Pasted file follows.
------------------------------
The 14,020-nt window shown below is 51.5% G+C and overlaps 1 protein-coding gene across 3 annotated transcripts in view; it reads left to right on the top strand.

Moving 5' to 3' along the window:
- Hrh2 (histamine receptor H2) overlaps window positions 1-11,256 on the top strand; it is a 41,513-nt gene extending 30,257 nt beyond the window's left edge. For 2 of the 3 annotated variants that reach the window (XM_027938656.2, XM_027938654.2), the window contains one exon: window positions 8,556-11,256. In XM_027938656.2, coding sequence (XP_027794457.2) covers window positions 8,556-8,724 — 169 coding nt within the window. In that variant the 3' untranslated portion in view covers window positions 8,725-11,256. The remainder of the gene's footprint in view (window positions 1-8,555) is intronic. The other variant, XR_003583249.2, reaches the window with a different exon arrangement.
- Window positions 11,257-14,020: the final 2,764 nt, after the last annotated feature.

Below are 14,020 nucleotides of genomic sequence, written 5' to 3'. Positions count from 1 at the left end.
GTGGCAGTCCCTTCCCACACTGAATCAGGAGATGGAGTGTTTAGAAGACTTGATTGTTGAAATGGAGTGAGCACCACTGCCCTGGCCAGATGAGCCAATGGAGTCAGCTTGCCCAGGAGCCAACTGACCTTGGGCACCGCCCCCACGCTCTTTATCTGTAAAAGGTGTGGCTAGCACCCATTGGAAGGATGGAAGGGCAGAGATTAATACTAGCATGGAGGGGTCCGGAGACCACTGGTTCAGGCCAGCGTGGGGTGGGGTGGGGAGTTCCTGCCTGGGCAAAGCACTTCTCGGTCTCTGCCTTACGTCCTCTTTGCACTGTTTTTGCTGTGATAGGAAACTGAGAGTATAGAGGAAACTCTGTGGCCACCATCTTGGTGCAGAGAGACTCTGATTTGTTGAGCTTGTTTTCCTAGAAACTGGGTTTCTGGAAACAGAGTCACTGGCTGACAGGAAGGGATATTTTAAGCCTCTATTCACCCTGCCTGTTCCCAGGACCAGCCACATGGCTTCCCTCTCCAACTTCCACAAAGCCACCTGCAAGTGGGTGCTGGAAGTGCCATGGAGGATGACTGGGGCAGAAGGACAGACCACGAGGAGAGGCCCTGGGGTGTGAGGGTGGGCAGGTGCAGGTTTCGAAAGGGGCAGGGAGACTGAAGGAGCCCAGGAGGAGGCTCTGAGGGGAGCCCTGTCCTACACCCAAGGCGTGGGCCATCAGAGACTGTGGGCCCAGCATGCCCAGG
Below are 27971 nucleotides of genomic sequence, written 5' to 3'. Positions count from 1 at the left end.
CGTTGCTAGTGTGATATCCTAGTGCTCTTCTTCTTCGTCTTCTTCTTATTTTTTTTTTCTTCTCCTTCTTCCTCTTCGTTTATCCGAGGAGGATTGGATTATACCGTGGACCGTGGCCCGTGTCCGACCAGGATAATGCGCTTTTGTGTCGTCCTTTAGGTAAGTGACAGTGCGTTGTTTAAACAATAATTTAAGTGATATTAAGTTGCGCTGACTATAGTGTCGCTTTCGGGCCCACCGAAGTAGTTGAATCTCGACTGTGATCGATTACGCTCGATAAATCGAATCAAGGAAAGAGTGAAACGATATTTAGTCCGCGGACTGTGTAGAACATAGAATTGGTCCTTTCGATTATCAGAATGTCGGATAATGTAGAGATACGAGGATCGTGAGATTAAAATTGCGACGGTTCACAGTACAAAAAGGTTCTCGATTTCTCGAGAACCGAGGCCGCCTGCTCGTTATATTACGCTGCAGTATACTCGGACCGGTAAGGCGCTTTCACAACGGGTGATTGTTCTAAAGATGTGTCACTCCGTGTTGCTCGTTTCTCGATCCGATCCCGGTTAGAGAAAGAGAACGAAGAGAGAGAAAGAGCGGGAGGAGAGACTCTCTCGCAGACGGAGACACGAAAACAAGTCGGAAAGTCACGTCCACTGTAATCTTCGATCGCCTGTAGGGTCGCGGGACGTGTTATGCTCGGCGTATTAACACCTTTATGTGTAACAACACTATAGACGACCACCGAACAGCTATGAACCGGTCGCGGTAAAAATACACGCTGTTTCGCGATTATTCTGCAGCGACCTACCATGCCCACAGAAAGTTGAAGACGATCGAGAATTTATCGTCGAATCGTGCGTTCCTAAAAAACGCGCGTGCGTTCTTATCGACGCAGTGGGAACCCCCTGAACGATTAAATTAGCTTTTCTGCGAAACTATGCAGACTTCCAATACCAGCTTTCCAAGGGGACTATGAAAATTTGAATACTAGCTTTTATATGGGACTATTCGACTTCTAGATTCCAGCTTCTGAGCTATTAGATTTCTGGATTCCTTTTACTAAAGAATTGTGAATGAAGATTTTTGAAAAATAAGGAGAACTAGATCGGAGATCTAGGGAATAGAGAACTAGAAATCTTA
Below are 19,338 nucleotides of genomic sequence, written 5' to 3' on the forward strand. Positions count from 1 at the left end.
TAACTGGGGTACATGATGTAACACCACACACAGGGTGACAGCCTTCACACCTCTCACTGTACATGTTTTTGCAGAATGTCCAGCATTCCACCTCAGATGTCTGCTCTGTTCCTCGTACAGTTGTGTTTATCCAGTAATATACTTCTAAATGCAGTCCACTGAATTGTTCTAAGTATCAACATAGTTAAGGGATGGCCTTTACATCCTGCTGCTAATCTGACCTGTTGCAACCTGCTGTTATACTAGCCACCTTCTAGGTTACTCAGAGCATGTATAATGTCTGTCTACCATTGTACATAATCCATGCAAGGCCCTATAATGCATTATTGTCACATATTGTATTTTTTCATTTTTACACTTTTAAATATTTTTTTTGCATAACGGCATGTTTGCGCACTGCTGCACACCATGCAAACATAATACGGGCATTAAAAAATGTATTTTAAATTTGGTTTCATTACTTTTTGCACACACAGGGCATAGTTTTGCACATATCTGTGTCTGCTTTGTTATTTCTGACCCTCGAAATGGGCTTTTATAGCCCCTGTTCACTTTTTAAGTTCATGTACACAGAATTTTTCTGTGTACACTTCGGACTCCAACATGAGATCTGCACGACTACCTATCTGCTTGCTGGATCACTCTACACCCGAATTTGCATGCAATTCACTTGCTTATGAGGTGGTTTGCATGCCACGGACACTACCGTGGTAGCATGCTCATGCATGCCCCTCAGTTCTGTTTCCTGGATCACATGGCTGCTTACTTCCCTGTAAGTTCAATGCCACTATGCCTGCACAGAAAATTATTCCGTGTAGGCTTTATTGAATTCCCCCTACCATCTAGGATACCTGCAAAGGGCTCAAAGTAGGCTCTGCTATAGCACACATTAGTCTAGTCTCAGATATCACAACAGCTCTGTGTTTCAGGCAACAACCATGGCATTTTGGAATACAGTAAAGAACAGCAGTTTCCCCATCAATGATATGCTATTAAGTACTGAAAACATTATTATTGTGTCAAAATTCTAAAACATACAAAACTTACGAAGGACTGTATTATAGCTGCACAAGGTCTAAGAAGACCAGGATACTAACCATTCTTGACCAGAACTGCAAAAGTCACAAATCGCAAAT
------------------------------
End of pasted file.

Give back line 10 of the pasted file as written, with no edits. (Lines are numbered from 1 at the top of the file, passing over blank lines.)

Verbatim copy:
TAACTGGGGTACATGATGTAACACCACACACAGGGTGACAGCCTTCACACCTCTCACTGTACATGTTTTTGCAGAATGTCCAGCATTCCACCTCAGATGTCTGCTCTGTTCCTCGTACAGTTGTGTTTATCCAGTAATATACTTCTAAATGCAGTCCACTGAATTGTTCTAAGTATCAACATAGTTAAGGGATGGCCTTTACATCCTGCTGCTAATCTGACCTGTTGCAACCTGCTGTTATACTAGCCACCTTCTAGGTTACTCAGAGCATGTATAATGTCTGTCTACCATTGTACATAATCCATGCAAGGCCCTATAATGCATTATTGTCACATATTGTATTTTTTCATTTTTACACTTTTAAATATTTTTTTTGCATAACGGCATGTTTGCGCACTGCTGCACACCATGCAAACATAATACGGGCATTAAAAAATGTATTTTAAATTTGGTTTCATTACTTTTTGCACACACAGGGCATAGTTTTGCACATATCTGTGTCTGCTTTGTTATTTCTGACCCTCGAAATGGGCTTTTATAGCCCCTGTTCACTTTTTAAGTTCATGTACACAGAATTTTTCTGTGTACACTTCGGACTCCAACATGAGATCTGCACGACTACCTATCTGCTTGCTGGATCACTCTACACCCGAATTTGCATGCAATTCACTTGCTTATGAGGTGGTTTGCATGCCACGGACACTACCGTGGTAGCATGCTCATGCATGCCCCTCAGTTCTGTTTCCTGGATCACATGGCTGCTTACTTCCCTGTAAGTTCAATGCCACTATGCCTGCACAGAAAATTATTCCGTGTAGGCTTTATTGAATTCCCCCTACCATCTAGGATACCTGCAAAGGGCTCAAAGTAGGCTCTGCTATAGCACACATTAGTCTAGTCTCAGATATCACAACAGCTCTGTGTTTCAGGCAACAACCATGGCATTTTGGAATACAGTAAAGAACAGCAGTTTCCCCATCAATGATATGCTATTAAGTACTGAAAACATTATTATTGTGTCAAAATTCTAAAACATACAAAACTTACGAAGGACTGTATTATAGCTGCACAAGGTCTAAGAAGACCAGGATACTAACCATTCTTGACCAGAACTGCAAAAGTCACAAATCGCAAAT